A language spoken in Southern Chile is slowly dying out because the people that still use this language are dying out as well. There are an estimated 20 speakers left of this endangered language. Qawasqar was derived from the original people that spoke the language, the Kawesqar.
Mumbai, June 22 (KNN) Hindi and other Indian languages can act as a bridge between the banker and the customer, RBI Governor Raghuram Rajan has said pressing for the need to arrange for financial literacy in the language poor people understand.
“Recently there have been many incidents where poor people were robbed of their money through Ponzi schemes. Very often people lose their lifetime earnings through these schemes. It is the responsibility of the Government and the banking sector to provide banking facilities to those who have money, but have no access to formal banking channels in a language that they would understand,” he said.
“We should also arrange for financial literacy in the language that they understand. In these efforts, Hindi and other Indian languages can act as a bridge between the banker and the customer, he added.
RBI Governor said this here last week while presenting the Rajbasha Shield for the year 2013-14 awards to the winning banks.
While congratulating the award-winning banks and financial institutions, S S Mundra, Deputy Governor, Reserve Bank of India stated that today banking interface is changing rapidly. It has moved from brick and mortar branches and computer banking to mobiles today.
“Efforts are being made to provide banking facilities through banking correspondents to cover more and more people. As the purview of banking expands, issues connected with it are also changing. In this era of advance technology, issues of hacking pose a major threat,” Mundra said.
“It is our responsibility to sensitise the customers about cyber security and care to be taken while using technology. I think, Hindi and other Indian languages will help us to fulfil this responsibility,” he added. (KNN Bureau)
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New digital magazines: Bohemian Bar launched in English and Russian editions
by D.B. Hebbard / 9 days ago /
First look: Luxury Trine, SBI Magazine, The Fridge Foundation magazines, launched into the Apple Newsstand, and sometimes the Google Play newsstand, as well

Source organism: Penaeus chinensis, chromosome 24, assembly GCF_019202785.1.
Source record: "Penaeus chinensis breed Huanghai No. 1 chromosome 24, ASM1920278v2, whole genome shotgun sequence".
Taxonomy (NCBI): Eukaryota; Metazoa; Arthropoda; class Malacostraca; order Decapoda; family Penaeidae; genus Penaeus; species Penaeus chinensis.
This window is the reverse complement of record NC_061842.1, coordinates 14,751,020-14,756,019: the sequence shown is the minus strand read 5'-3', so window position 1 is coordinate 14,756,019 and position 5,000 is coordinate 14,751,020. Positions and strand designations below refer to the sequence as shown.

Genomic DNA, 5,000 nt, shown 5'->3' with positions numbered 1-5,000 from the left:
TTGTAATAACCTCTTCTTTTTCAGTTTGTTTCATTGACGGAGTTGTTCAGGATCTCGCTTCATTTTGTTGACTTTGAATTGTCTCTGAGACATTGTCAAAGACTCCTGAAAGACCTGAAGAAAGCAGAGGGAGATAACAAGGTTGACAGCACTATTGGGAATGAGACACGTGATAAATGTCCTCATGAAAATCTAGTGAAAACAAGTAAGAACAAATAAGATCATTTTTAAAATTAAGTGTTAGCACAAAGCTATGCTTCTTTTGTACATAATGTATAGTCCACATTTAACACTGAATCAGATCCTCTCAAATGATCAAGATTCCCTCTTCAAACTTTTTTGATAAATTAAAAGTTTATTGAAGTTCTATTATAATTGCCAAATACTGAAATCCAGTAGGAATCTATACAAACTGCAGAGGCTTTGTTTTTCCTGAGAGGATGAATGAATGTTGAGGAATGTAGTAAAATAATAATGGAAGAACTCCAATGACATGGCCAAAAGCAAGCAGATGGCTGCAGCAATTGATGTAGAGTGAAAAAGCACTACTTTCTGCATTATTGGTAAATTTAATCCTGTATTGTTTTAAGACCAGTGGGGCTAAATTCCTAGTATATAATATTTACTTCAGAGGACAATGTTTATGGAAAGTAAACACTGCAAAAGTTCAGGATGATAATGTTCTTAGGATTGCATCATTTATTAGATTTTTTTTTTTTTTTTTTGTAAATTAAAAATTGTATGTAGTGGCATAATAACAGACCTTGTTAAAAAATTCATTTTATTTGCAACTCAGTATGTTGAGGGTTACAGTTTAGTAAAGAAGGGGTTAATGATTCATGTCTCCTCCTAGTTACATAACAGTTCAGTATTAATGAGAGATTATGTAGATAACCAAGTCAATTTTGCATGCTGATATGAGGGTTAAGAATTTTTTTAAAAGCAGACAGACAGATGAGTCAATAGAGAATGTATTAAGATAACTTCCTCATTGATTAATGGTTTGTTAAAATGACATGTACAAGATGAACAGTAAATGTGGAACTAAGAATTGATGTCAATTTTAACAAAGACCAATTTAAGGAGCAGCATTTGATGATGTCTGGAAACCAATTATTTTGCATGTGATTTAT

There continues to be a strong demand from both would-be magazine publishers and corporate brands for new digital magazine launches. Despite word that Apple will be discontinuing the Newsstand, too many projects are already under way to stop the flow of new titles. Likely we will see new digital magazines launched into the Newsstand right through Labor Day, though developers shouldn’t be surprised if the Apple App Store team warns some publishers of the upcoming change as the summer wears on (shouldn’t they say something now?).
TNM looked at four new digital magazines launched over the past week or so and by far the best of the bunch comes from the publishing team of Jan Becher and Karlovarská Becherovka. Bohemian Bar is a new digital magazine that comes in two editions: one in English, the other Russian.
The new Newsstand apps use the CoverPage digital publishing platform to produce a very readable, inventive digital magazine. The digital magazine is designed to be read in portrait, but the app also allows for landscape reading, as well. (CoverPage is included in TNM’s Guide to Digital Publishing Platforms.)
The app is universal and the premiere issue is free to access. It would have been nice if the publishers had included more screenshots in the app description, it might encourage downloads.
Although the two editions Bohemian Bar magazine are new to the Apple Newsstand, they have been inside Google Play since March (English edition, Russian edition).
Another magazine that comes in different language editions comes from The Fridge Foundation, an Italian organization with a unique mission statement: “We aim to promote a real “fridge culture” by showcasing different stories from around the world.”
“We believe that food is a culture in our society: it offers the ideal medium for people from diverse backgrounds to learn about each other and share experiences,” writes Alessandro Boperic of The Food Foundation. “Through food people can experience new sensations and practices that stem from a need or desire to make it their own: from how it is acquired and its role to how we eat it. We aim to promote a real “fridge culture” by showcasing different stories from around the world. By showcasing photographs of fridges not only can we learn more about how to use them and store food, but we can also share other people’s culinary customs, lifestyles, and individual diets whatever they may be.”
Unlike Bohemian Bar, however, The Fridge Foundation has not launched multiple apps, but instead just one app where the Italian and Engish editions of its magazine can be found (Issue #2 is also available in French).
Because of this, it gets a little confusing in the app’s library page, or “Fridge Shelf” as it is called. There is an issue labeled “numero 0″ available in Italian, then three subsequent issues available in both Italian and English, and finally there is that single issue that can also be found in French. And while the article text may be in different languages based on different editions, the advertising is Italian.